Investment Companies Risk. Investing in other investment companies could result in the duplication of certain fees, including management and administrative fees, and may expose the Fund to the risks of owning the underlying investments that the other investment company holds.
Debt Securities Risk. The prices of debt securities held by the Fund will be affected by changes in interest rates, the creditworthiness of the issuer and other factors. An increase in prevailing interest rates typically causes the value of existing debt securities to fall and often has a greater impact on longer-duration debt securities and higher quality debt securities. Falling interest rates will cause the Fund to reinvest the proceeds of debt securities that have been repaid by the issuer at lower interest rates. Falling interest rates may also reduce the Fund’s distributable income because interest payments on floating rate debt instruments held by the Fund will decline. The Fund could lose money on investments in debt securities if the issuer or borrower fails to meet its obligations to make interest payments and/or to repay principal in a timely manner. Changes in an issuer’s financial strength, the market’s perception of such strength or in the credit rating of the issuer or the security may affect the value of debt securities. The Adviser’s credit analysis may fail to anticipate such changes, which could result in buying a debt security at an inopportune time or failing to sell a debt security in advance of a price decline or other credit event.
Changing Fixed Income Market Conditions Risk. Increases in the federal funds and equivalent foreign rates or other changes to monetary policy or regulatory actions may expose fixed income markets to heightened volatility and reduced liquidity for certain fixed income investments, particularly those with longer maturities. It is difficult to predict the impact of interest rate changes on various markets. In addition, decreases in fixed income dealer market-making capacity may also potentially lead to heightened volatility and reduced liquidity in the fixed income markets. As a result, the value of the Fund’s investments and share price may decline. Changes in central bank policies could also result in higher than normal redemptions by shareholders, which could potentially increase the Fund’s portfolio turnover rate and transaction costs.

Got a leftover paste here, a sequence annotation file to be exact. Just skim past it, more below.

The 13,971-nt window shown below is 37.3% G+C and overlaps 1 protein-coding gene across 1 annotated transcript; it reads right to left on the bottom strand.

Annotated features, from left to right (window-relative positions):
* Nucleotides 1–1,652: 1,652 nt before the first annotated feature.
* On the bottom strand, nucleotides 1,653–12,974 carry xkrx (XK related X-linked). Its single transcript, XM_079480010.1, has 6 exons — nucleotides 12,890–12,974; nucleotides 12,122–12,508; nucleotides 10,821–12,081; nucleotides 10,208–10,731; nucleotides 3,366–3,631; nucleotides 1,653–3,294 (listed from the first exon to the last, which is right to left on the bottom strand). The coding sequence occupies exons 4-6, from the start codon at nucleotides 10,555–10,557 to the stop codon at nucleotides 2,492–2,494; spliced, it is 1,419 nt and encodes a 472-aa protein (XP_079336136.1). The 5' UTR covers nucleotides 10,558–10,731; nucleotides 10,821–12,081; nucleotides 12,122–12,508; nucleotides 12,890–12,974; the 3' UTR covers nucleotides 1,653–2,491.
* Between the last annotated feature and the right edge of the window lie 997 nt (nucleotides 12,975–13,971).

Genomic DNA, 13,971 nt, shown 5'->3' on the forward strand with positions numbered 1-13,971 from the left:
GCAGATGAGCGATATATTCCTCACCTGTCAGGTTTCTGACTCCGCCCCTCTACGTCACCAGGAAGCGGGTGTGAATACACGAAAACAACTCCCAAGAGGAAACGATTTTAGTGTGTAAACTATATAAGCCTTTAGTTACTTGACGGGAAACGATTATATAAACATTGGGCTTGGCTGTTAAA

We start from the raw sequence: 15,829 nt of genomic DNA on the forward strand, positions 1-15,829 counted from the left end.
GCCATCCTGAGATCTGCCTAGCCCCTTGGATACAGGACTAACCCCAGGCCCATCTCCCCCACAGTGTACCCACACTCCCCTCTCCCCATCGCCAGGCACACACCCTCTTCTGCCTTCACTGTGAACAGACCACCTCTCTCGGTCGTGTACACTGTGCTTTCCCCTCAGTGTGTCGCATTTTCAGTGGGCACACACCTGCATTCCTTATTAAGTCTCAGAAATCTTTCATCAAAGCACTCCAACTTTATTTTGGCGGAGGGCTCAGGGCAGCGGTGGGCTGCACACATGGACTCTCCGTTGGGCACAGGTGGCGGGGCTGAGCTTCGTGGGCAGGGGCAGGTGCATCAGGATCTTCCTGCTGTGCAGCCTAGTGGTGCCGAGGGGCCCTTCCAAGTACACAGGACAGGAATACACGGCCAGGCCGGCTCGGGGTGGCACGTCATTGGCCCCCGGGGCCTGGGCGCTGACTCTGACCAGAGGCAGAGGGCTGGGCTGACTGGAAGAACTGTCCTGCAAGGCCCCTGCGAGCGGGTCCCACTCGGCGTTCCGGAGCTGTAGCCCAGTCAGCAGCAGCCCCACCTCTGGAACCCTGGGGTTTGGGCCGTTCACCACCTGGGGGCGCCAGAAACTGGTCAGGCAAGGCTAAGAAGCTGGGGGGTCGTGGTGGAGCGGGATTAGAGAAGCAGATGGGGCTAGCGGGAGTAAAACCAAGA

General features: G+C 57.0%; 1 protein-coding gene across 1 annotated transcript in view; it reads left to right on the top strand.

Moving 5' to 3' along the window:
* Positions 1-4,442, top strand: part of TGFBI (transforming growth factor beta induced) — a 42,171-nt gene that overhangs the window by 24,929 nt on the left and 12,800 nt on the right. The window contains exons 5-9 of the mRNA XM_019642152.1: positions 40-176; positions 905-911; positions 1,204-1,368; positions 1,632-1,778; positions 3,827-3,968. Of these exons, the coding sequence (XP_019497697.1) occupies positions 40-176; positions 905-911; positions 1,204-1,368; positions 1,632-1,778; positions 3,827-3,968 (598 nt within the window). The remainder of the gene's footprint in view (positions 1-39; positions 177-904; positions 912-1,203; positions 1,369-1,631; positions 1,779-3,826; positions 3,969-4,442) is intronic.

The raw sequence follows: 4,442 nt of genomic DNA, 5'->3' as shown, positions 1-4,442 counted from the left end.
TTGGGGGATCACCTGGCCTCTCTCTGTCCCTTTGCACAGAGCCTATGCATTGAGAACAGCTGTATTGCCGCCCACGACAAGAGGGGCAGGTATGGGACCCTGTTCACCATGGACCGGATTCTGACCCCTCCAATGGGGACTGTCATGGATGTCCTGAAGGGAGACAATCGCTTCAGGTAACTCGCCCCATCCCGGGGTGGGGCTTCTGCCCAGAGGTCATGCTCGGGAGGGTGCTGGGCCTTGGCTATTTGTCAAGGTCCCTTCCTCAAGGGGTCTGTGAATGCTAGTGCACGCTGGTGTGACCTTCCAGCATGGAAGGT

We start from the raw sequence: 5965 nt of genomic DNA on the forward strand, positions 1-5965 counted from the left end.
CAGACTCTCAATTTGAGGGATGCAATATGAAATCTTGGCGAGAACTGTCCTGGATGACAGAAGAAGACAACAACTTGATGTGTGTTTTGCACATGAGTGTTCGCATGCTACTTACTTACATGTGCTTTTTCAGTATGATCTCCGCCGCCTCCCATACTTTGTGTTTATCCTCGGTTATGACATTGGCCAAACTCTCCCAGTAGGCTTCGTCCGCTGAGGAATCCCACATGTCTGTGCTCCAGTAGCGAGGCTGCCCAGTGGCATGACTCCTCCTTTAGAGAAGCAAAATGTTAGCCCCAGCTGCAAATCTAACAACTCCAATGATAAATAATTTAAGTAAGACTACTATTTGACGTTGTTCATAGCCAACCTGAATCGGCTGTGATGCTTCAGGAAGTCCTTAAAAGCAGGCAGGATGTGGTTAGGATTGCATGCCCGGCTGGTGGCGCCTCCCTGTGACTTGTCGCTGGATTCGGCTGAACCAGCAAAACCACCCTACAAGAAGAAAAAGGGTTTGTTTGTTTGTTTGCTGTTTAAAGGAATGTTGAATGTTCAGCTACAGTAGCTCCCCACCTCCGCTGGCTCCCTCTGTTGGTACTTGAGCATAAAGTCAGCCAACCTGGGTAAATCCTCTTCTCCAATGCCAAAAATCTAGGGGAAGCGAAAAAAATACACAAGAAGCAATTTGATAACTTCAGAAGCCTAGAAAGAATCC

High Yield Debt Securities (Junk Bond) Risk. Investments in high yield debt securities (“junk bonds”) and other lower-rated securities will subject the Fund to substantial risk of loss. These securities are considered to be speculative with respect to the issuer’s ability to pay interest and principal when due, are more susceptible to default or decline in market value and are less liquid than investment grade debt securities. Prices of high yield debt securities tend to be very volatile.
Foreign Securities Risk. The Fund’s foreign investments may be adversely affected by political and social instability, changes in economic or taxation policies, difficulty in enforcing obligations, decreased liquidity or increased volatility. Foreign investments also involve the risk of the possible seizure, nationalization or expropriation of the issuer or foreign deposits (in which the Fund could lose its entire investments in a certain market) and the possible adoption of foreign governmental restrictions such as exchange controls. Foreign companies generally may be subject to less stringent regulations than U.S. companies, including financial reporting requirements and auditing and accounting controls, and may therefore be more susceptible to fraud or corruption. There may be less public information available about foreign companies than U.S. companies, making it difficult to evaluate those foreign companies. Unless the Fund has hedged its foreign currency exposure, foreign securities risk also involves the risk of negative foreign currency rate fluctuations, which may cause the value of securities denominated in such foreign currency (or other instruments through which the Fund has exposure to foreign currencies) to decline in value. Currency exchange rates may fluctuate significantly over short periods of time. Currency hedging strategies, if used, are not always successful.